Dark matter telescope releases test image

Euclid is a European Space Agency telescope sent to unravel the biggest mystery in the universe!
The first test image taken by Euclid, a new powerful space telescope. (ESA/Euclid/Euclid Consortium/NASA)

The Euclid space telescope was launched in July and it has a groundbreaking mission.

A dark groundbreaking mission!

Built by the European Space Agency (ESA), it will use a combination of visible light and infrared sensors to peer deep (around 10 billion years) into the history of our universe.

Eventually, astronomers hope to build the largest map of the universe yet. The final product will cover about one-third of space, or around two billion galaxies. Incredible!

But above all, Euclid is on a quest to unravel the universe's greatest mystery.

The mystery of dark matter and dark energy!

It released its first test image last week, and researchers are thrilled. It took about 11 years of work to get to this point. Making a cutting edge space telescope is hard work!

But what exactly is this dark stuff that the Euclid is trying to observe?

The dark arts

An artist's impression of the Euclid telescope. (ESA/ATG medialab (spacecraft); NASA, ESA, CXC, C. Ma, H. Ebeling and E. Barrett (University of Hawaii/IfA), et al. and STScI (background))

For many years, humans thought that the universe was pretty empty. There are the planets and stars and galaxies and other stuff that we can observe.

And then a whole lot of nothing, which is often called a vacuum.

But then researchers discovered things they could not explain.

For one, the universe is rapidly expanding, some unseen energy pushing it outward.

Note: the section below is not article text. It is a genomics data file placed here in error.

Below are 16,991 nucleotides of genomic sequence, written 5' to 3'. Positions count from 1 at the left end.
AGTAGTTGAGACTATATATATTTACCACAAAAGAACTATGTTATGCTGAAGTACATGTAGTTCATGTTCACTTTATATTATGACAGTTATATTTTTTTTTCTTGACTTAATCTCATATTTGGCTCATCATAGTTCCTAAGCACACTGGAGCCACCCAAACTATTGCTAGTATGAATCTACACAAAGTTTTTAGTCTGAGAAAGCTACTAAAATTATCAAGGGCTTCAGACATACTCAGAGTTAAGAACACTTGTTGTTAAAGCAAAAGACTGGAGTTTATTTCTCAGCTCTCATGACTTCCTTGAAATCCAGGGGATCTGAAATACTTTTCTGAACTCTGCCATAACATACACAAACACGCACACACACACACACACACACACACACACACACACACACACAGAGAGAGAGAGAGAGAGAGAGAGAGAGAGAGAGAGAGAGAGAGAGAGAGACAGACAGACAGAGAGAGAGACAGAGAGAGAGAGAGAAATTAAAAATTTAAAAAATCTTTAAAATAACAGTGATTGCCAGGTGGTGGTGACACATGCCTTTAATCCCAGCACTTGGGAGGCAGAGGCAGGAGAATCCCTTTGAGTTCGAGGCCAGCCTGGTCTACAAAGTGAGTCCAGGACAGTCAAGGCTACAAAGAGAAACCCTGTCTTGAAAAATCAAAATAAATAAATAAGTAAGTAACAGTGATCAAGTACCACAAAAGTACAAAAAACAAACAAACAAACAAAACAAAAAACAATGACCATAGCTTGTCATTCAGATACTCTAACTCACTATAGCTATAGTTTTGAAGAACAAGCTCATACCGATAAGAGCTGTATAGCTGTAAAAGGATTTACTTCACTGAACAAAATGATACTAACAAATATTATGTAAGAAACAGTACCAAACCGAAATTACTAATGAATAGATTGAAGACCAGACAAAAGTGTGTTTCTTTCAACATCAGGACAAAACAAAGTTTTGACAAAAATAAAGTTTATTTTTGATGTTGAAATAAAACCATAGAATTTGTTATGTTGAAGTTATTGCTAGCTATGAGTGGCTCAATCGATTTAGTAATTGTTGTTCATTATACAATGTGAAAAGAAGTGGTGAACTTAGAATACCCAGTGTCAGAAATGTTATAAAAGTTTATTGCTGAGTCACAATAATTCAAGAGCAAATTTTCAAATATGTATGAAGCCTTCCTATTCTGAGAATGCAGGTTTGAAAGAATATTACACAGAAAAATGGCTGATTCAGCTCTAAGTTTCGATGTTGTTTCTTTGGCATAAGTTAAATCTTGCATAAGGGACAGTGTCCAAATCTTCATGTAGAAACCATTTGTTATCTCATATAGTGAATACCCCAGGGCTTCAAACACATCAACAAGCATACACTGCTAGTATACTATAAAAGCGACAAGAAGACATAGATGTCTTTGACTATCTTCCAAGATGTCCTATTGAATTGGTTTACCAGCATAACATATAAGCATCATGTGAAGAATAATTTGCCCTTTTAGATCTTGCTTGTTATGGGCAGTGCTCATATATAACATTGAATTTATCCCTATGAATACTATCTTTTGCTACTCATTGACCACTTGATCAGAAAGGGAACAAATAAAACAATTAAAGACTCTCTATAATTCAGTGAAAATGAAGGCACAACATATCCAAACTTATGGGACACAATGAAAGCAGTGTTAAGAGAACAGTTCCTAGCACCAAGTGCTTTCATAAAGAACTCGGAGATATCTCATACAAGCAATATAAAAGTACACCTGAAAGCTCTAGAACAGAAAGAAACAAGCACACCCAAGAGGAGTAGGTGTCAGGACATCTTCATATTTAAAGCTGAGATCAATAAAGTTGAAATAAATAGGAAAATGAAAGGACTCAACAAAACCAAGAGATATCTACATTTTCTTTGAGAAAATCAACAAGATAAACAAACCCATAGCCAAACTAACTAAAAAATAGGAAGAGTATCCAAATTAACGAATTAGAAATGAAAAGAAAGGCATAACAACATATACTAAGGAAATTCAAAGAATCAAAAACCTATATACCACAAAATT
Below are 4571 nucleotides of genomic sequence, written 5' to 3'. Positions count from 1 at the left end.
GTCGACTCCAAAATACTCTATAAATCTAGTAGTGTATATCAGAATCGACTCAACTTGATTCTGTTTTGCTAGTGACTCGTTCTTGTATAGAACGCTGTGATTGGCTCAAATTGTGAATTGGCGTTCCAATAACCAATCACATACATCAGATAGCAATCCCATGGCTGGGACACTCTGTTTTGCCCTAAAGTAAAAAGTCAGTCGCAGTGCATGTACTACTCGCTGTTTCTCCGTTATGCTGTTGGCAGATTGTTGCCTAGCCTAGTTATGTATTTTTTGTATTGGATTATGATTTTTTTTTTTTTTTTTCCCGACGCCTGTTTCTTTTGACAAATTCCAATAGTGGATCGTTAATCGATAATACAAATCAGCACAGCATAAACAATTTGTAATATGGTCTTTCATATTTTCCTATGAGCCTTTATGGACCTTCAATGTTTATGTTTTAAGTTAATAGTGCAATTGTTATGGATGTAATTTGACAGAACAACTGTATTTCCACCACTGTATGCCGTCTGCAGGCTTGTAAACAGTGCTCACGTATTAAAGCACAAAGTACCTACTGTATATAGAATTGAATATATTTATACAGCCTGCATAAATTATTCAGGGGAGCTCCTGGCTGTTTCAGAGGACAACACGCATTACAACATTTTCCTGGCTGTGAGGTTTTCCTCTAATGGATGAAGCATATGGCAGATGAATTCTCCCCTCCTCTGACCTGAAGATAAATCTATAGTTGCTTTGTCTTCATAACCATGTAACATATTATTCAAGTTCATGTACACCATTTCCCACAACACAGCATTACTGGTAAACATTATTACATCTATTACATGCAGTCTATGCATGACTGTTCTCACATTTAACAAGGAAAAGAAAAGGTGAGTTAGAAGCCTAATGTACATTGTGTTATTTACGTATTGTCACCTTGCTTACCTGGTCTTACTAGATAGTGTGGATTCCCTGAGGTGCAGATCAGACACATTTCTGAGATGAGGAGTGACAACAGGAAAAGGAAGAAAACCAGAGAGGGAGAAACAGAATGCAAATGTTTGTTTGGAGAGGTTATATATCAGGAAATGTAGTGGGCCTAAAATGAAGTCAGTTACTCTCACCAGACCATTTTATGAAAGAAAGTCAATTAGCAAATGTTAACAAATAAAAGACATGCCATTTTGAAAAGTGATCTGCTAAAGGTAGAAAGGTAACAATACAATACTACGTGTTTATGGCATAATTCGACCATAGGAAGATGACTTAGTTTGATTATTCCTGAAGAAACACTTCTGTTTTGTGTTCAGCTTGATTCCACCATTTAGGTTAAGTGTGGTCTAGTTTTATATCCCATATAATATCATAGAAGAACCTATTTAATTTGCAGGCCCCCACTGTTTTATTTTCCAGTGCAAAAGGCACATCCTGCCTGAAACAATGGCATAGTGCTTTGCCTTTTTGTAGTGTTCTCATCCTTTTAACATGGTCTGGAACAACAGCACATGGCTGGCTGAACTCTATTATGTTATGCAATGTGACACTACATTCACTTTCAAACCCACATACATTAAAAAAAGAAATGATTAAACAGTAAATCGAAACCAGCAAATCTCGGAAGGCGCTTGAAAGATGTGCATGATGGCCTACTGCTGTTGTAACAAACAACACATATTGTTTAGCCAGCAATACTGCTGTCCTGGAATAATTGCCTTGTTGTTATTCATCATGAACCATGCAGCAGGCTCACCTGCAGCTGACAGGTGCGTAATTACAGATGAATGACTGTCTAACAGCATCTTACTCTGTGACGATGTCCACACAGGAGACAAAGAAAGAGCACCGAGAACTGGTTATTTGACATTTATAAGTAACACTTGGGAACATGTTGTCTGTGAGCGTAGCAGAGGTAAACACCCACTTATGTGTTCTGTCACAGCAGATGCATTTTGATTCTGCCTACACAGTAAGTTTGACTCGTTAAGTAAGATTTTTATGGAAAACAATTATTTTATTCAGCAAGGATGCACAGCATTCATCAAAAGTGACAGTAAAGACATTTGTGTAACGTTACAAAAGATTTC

Meanwhile, based on what we can observe, even the powerful gravity of a supermassive black hole should not be enough to keep most galaxies together. They should be flying apart. But somehow, an extra source of gravity is holding it all together.

A lot of darkness

When astronomers look at images like this one, they can tell that some gravity is causing the light from these galaxies to bend before it reaches us. They just don't know where that gravity is coming from. For now, they are calling this source of gravity dark matter. (NASA, ESA, M. Postman (STScI), and the CLASH Team)

Researchers started giving these unknown things names.

The powerful, universe-expanding energy was called dark energy.

And the mysterious sources of gravity were called dark matter.

Because dark energy and dark matter do not generate, absorb, or reflect light or other electromagnetic radiation, we can't easily see them like we can see a star or planet.

But according to calculations, researchers estimate that dark energy accounts for an incredible 68 percent of the universe. Meanwhile, dark matter probably makes up about 27 percent, and is actually the major force holding the universe together.

The stuff in space that we can actually observe only makes up about 5 percent!

Can we find it?

This makes Euclid's mission a really interesting one.

It's a little like taking a picture of a ghost moving objects in a room. You know the objects didn't move themselves, so something was there, but you just can't see what did it. Even when that something is huge.

All you can do for now is observe how the objects move. And that is what Euclid will do.

By observing the movements of distant galaxies, it will give us the most accurate measurements yet of the power of dark energy and dark matter. Wow!

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